From: Keith Henson (
Date: Wed 24 Dec 2003 - 00:07:04 GMT

  • Next message: Ray Recchia: "Empathy"

    At 11:27 PM 20/12/03 -0500, Scott wrote:

    >>From: Keith Henson <>
    >>Subject: Good EP FAQ
    >>Date: Sat, 20 Dec 2003 12:51:21 -0500
    >>"Evolutionary psychology is betting that psychological adaptations have
    >>to be just as domain specific as physiological adaptations. Information
    >>processing appears to be an excellent model for the general class of
    >>problems solved by psychological mechanisms. In the field of information
    >>processing, no one has invented a computer program that solves all
    >>problems. Each information processing problem requires specialized
    >>software to solve that problem. Spreadsheets are different from word
    >>processors are different from video games. Similarly, vision is different
    >>from hearing is different from pain is different from smell is different
    >>from sexual desire is different from navigation. In short,
    >>transformations of information are just as specialized as any other
    >>physical transformation and require equally specialized mechanisms to
    >>complete the task. Thus, psychological adaptations are as likely to be as
    >>domain specific as any other adaptation."
    >All fine and dandy, but the problem arises when people start seeing
    >psycho-adaptions everywhere and concocting just-so stories to explain
    >those psycho-adapions under eery rock they happen to turn over.

    To my limited knowledge, there are remarkably few proposed psychological adaptions proposed for humans. I have proposed 4 of them (one of which was informally proposed by Tooby about 1980) where the logic of how they would have been selected in the ancestral environment seems very good if not airtight.

    >The trick is delineation between historic origin and current uility.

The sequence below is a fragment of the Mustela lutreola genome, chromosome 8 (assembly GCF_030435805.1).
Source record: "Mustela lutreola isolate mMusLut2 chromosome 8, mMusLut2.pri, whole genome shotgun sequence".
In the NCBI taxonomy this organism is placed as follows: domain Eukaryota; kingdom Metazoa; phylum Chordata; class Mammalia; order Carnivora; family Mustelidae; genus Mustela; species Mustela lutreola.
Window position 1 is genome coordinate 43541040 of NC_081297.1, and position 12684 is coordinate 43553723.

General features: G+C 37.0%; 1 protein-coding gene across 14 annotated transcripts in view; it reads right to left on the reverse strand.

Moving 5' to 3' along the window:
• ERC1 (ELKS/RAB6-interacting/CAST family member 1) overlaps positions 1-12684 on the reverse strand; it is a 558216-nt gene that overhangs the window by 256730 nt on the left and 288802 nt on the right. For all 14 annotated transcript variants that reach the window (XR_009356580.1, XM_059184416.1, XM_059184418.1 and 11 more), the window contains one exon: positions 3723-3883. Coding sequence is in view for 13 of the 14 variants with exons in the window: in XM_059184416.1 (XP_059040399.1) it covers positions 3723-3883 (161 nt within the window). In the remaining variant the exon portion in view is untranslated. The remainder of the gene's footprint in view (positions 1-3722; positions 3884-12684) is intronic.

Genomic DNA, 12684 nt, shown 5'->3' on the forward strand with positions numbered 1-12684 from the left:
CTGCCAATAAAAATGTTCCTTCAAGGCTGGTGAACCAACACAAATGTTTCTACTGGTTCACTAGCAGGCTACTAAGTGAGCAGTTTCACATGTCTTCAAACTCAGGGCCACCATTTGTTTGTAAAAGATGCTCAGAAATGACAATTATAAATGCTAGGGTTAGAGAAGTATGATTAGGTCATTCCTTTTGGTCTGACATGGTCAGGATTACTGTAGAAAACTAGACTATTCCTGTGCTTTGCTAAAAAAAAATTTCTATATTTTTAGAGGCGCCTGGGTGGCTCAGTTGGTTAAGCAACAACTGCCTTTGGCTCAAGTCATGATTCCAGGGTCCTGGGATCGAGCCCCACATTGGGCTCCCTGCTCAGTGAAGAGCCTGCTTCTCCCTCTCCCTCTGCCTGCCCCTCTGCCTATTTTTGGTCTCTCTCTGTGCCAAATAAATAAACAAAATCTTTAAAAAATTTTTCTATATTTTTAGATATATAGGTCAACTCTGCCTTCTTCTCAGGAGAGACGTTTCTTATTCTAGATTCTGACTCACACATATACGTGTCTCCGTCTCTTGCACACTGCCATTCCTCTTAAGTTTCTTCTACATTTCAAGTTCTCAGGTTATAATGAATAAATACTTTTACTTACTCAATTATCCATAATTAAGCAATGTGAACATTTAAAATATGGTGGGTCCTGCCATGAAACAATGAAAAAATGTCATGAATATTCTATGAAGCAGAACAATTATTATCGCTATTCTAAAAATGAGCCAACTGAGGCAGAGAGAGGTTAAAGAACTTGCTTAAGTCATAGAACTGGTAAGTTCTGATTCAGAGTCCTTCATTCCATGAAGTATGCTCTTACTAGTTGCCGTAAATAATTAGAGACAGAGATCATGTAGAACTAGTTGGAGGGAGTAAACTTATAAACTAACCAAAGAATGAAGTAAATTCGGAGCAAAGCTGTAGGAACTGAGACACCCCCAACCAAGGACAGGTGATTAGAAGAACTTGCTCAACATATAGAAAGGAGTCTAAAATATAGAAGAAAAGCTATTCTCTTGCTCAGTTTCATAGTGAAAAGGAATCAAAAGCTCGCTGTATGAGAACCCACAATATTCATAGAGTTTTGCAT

I am not sure what you mean here. Could you explain?

    Traits like the ability to capture-bond and the modes of going to war are and always were of conditional utility. They are not normally invoked unless you get captured, your group gets attacked, or your group gets into a situation where the risk of war seem better than something worse.

    High drive to do things in the pursuit of status has become partly decoupled (due to birth control) from its original function of promoting reproductive success but that is *very* recent.

    >Gould's arguments for exaptations and spandrels are of value here.

    "Spandrels" are known as "byproducts" in EP speak.

    >It may be that religion, for instance, isn't an adaption in itself, but
    >merely a byproduct of a large enough brain to contemplate mortality.

    That's a point I have argued for at least ten years:

    "This is very speculative, but "religious" memes could have "functions" such as reducing the effects of grief or answering philosophical questions about which it was (genetically) unprofitable to ponder. These memes would be favored in a causal loop if they improve the survival of people carrying genes which tend to destabilize a person's mental state, but otherwise improve their survival.

    "Such genes might (for example) contribute to intelligence, sensitivity, and forming strong emotional attachments. After a few millennia, religious memes and conditionally advantageous genes would become quite dependent on each other. In an environment saturated with religious memes, there would be little pressure for minds to evolve that could get by without stabilizing memes."

    Thus "smartness" which Calvin make the case for being a byproduct of projectile hunting, opens a niche or religious memes, which contribute